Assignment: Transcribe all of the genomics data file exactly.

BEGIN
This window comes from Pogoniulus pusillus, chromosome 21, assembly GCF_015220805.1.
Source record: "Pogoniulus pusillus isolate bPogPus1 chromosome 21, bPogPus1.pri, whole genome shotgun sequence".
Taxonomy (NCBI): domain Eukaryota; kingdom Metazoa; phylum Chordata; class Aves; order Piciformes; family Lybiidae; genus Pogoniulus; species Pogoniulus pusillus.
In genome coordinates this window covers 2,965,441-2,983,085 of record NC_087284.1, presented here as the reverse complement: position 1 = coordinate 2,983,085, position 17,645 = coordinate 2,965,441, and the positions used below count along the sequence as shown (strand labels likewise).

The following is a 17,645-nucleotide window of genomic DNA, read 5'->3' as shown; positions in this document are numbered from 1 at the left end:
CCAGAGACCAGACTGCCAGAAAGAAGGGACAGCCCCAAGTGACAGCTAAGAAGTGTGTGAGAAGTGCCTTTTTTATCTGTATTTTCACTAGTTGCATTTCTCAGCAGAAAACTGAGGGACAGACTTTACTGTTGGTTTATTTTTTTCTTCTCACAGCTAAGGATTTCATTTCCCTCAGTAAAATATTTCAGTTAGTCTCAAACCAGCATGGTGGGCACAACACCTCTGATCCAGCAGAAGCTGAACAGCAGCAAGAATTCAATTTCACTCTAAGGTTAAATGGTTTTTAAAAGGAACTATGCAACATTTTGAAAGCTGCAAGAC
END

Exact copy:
This window comes from Pogoniulus pusillus, chromosome 21, assembly GCF_015220805.1.
Source record: "Pogoniulus pusillus isolate bPogPus1 chromosome 21, bPogPus1.pri, whole genome shotgun sequence".
Taxonomy (NCBI): domain Eukaryota; kingdom Metazoa; phylum Chordata; class Aves; order Piciformes; family Lybiidae; genus Pogoniulus; species Pogoniulus pusillus.
In genome coordinates this window covers 2,965,441-2,983,085 of record NC_087284.1, presented here as the reverse complement: position 1 = coordinate 2,983,085, position 17,645 = coordinate 2,965,441, and the positions used below count along the sequence as shown (strand labels likewise).

The following is a 17,645-nucleotide window of genomic DNA, read 5'->3' as shown; positions in this document are numbered from 1 at the left end:
CCAGAGACCAGACTGCCAGAAAGAAGGGACAGCCCCAAGTGACAGCTAAGAAGTGTGTGAGAAGTGCCTTTTTTATCTGTATTTTCACTAGTTGCATTTCTCAGCAGAAAACTGAGGGACAGACTTTACTGTTGGTTTATTTTTTTCTTCTCACAGCTAAGGATTTCATTTCCCTCAGTAAAATATTTCAGTTAGTCTCAAACCAGCATGGTGGGCACAACACCTCTGATCCAGCAGAAGCTGAACAGCAGCAAGAATTCAATTTCACTCTAAGGTTAAATGGTTTTTAAAAGGAACTATGCAACATTTTGAAAGCTGCAAGAC